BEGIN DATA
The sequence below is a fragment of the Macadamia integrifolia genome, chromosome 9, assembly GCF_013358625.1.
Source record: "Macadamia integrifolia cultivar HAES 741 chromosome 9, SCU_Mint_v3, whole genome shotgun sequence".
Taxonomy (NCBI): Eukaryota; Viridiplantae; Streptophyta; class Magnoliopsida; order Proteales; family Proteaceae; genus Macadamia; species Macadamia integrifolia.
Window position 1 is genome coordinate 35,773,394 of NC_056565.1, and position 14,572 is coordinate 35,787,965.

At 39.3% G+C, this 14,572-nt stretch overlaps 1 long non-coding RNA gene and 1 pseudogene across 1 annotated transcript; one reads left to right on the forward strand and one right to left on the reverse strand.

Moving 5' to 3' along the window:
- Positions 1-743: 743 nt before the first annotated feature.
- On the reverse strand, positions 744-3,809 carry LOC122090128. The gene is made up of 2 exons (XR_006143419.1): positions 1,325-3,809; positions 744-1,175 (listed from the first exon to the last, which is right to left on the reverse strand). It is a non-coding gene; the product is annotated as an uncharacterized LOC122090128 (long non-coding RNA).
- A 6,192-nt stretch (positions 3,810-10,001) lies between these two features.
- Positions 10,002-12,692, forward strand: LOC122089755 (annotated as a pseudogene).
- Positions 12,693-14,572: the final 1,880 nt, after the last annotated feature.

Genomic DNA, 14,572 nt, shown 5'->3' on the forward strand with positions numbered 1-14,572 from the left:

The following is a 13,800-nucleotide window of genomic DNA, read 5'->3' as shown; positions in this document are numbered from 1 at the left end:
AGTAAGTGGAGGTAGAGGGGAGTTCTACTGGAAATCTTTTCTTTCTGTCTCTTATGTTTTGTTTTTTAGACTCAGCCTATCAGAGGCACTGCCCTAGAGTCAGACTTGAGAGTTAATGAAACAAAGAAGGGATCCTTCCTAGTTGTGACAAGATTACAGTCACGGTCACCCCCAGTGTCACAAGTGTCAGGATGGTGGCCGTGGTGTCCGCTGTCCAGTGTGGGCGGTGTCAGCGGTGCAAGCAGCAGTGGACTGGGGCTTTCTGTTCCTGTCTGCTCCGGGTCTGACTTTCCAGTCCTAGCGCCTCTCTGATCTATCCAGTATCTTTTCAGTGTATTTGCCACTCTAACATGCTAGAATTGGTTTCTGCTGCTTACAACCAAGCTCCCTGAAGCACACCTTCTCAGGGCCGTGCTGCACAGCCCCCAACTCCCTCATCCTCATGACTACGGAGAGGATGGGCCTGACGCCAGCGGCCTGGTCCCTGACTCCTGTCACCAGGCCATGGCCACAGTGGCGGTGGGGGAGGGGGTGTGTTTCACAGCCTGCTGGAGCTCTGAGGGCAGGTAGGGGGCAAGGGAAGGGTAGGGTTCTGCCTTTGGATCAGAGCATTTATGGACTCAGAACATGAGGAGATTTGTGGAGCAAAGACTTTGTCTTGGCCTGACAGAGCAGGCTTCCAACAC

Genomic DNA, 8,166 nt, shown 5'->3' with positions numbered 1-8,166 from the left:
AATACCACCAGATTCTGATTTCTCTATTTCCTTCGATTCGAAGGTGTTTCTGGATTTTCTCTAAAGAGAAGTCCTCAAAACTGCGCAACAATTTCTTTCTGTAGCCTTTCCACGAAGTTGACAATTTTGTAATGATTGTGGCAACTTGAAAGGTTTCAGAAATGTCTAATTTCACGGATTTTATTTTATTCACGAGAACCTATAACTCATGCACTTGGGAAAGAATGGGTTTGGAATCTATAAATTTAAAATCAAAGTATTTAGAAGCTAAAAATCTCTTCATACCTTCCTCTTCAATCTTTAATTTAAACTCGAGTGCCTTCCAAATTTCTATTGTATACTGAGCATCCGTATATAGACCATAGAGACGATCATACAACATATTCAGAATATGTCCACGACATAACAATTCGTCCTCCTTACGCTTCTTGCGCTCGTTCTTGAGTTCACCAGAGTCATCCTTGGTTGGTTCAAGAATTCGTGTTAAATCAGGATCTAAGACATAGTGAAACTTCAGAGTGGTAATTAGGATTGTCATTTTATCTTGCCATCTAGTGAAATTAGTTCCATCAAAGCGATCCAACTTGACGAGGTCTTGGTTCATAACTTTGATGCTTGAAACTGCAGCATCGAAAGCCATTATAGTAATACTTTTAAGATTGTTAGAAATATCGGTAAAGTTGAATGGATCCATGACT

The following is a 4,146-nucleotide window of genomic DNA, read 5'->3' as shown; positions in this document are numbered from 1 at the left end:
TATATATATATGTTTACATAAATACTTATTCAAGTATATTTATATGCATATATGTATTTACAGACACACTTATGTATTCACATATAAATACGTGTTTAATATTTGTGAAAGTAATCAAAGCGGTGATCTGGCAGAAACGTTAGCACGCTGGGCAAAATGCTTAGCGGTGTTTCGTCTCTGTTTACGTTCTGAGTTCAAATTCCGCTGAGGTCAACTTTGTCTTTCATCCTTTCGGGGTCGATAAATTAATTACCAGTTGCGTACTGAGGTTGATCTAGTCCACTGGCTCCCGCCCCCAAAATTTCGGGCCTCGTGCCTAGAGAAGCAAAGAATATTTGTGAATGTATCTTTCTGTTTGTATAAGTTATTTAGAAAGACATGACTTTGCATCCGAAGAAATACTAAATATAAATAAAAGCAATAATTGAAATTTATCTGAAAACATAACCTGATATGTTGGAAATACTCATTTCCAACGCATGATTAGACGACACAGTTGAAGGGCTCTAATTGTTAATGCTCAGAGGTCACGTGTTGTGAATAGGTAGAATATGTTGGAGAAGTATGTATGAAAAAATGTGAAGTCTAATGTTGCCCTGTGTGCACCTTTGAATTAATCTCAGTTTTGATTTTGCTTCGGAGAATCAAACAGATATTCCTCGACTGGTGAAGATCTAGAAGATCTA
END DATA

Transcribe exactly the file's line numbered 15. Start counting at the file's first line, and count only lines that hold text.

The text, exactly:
Genomic DNA, 8,166 nt, shown 5'->3' with positions numbered 1-8,166 from the left: